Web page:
I came about it honestly. My father was a good builder and had been involved with model aviation from a young age. He had done control line and a little free flight before starting on R/C when I was 6. My first airshow was big I'm sure. It probably had the Blue Angels and much more, although I don't remember much. I was only 5. But I do remember one particular biplane. The pilot made a low inverted pass while dangling his hands down out of the cockpit. It made a lasting impression. I was enthralled and wanted to be one of the guys that could do it.

There's a lot to like and this is just the big one for me. What about you?
My dad has been in the hobby for 30 years and I come from generations of pilots... I was intrigued since I was born basically lol. My dad put me on the simulator when I was three and found me hovering down on the deck on it and decided it was time for me to fly! I soloed on a gws slow stick and landed it on a gravel pile lol...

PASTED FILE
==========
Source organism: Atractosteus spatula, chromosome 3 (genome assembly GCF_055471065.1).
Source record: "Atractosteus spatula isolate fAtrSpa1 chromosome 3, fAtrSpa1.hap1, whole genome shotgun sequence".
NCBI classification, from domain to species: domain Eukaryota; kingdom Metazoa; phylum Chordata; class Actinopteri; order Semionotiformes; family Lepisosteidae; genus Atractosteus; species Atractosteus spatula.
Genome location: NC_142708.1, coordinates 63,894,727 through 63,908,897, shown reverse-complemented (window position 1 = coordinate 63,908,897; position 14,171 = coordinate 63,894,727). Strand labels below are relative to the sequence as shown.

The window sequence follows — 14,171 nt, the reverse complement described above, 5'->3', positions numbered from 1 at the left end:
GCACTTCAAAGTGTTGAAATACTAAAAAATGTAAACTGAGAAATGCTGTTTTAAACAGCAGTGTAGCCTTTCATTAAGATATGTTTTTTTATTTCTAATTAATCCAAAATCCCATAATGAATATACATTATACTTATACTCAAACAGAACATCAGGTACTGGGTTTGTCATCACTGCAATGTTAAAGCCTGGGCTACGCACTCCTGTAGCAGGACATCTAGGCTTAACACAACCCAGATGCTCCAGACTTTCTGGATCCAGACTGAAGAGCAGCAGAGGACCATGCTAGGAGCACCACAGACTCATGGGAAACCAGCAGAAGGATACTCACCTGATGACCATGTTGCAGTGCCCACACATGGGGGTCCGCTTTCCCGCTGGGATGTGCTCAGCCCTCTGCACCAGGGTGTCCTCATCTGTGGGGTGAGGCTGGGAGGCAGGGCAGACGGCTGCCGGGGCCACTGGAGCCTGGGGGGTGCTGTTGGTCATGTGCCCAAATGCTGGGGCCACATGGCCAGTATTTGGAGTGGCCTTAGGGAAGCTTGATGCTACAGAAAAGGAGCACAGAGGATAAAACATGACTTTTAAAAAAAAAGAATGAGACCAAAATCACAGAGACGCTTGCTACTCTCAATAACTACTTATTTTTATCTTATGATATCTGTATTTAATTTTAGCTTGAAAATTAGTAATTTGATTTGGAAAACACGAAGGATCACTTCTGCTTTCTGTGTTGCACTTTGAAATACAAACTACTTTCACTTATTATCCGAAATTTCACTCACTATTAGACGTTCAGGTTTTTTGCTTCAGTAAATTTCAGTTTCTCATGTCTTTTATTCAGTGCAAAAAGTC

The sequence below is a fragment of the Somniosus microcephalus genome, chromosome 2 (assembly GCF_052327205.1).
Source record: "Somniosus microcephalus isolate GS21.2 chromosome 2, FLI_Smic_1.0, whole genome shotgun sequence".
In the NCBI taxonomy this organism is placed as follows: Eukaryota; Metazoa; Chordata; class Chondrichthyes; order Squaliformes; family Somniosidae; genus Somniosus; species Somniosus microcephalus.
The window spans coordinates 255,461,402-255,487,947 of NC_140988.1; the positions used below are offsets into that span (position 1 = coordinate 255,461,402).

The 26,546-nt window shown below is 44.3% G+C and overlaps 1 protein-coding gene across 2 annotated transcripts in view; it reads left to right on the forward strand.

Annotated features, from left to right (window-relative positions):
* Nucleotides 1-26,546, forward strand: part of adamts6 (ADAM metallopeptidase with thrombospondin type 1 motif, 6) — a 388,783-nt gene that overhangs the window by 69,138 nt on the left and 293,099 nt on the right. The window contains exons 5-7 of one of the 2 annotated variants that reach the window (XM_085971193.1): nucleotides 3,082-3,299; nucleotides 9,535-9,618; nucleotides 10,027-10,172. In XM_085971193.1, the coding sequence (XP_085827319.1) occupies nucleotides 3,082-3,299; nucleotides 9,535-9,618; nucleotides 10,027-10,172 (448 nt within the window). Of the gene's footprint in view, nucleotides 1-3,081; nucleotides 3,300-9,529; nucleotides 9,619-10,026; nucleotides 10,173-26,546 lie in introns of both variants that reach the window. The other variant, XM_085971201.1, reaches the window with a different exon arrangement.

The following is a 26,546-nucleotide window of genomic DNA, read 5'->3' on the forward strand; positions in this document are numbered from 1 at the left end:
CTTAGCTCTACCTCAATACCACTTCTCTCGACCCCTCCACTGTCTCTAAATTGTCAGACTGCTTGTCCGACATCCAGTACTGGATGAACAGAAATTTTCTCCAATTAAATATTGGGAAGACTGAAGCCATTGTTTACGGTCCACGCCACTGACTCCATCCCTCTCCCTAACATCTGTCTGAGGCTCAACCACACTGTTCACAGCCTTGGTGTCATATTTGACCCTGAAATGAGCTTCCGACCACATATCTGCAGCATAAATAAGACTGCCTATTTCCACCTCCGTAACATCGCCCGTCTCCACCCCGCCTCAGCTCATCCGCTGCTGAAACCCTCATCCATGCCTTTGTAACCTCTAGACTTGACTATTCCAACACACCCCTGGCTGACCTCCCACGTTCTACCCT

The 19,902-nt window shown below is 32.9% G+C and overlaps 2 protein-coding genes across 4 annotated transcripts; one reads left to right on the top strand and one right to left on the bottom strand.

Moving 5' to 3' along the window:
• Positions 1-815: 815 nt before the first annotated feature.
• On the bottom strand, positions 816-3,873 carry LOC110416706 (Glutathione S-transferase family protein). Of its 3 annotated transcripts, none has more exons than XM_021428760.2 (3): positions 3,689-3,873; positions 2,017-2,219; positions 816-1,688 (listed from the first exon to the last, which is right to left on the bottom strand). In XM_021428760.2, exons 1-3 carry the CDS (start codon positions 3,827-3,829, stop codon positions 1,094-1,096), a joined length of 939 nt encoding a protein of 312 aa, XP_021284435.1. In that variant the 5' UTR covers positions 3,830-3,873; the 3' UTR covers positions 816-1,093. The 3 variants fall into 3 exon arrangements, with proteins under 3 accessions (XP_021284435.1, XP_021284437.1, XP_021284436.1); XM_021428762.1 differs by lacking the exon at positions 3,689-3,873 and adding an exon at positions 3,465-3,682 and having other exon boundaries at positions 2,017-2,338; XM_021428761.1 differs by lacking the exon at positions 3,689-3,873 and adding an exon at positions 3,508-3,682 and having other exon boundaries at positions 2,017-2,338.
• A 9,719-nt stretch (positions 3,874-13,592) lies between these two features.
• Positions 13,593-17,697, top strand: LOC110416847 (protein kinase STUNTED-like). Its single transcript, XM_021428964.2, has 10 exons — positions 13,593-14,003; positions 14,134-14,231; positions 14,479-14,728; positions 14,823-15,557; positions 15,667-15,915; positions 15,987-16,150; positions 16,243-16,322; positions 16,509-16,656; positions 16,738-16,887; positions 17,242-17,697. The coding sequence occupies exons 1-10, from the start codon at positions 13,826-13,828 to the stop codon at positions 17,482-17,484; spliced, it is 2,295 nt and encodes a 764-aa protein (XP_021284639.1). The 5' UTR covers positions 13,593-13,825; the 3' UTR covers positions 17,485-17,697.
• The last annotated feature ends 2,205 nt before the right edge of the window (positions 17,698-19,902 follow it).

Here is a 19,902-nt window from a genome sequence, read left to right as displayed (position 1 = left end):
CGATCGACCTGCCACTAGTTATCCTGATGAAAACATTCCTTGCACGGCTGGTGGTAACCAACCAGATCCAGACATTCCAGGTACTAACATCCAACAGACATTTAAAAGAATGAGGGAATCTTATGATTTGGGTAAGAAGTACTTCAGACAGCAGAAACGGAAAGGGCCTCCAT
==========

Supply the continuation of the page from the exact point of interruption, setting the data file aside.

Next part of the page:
Vimana89

Well-known member
#7
I have a long history of being around full scale aviation, but didn't really get into RC until recently, though as a teen I had a couple cheap electric RC planes. Growing up, my dad was in the air force working on jets. First F4s in Germany and Delaware, then we moved to North Dakota where he worked on B52s. When we first moved to California he worked at Edwards on F16s, and after retiring from the air force has been and still is in the Aerospace industry, having worked on U2, F117, and some unmanned stuff. I'd been to a couple really good air shows as a kid, and in North Dakota, I explored the hanger and climbed around inside the B52s on a couple occasions, that was a lot of fun!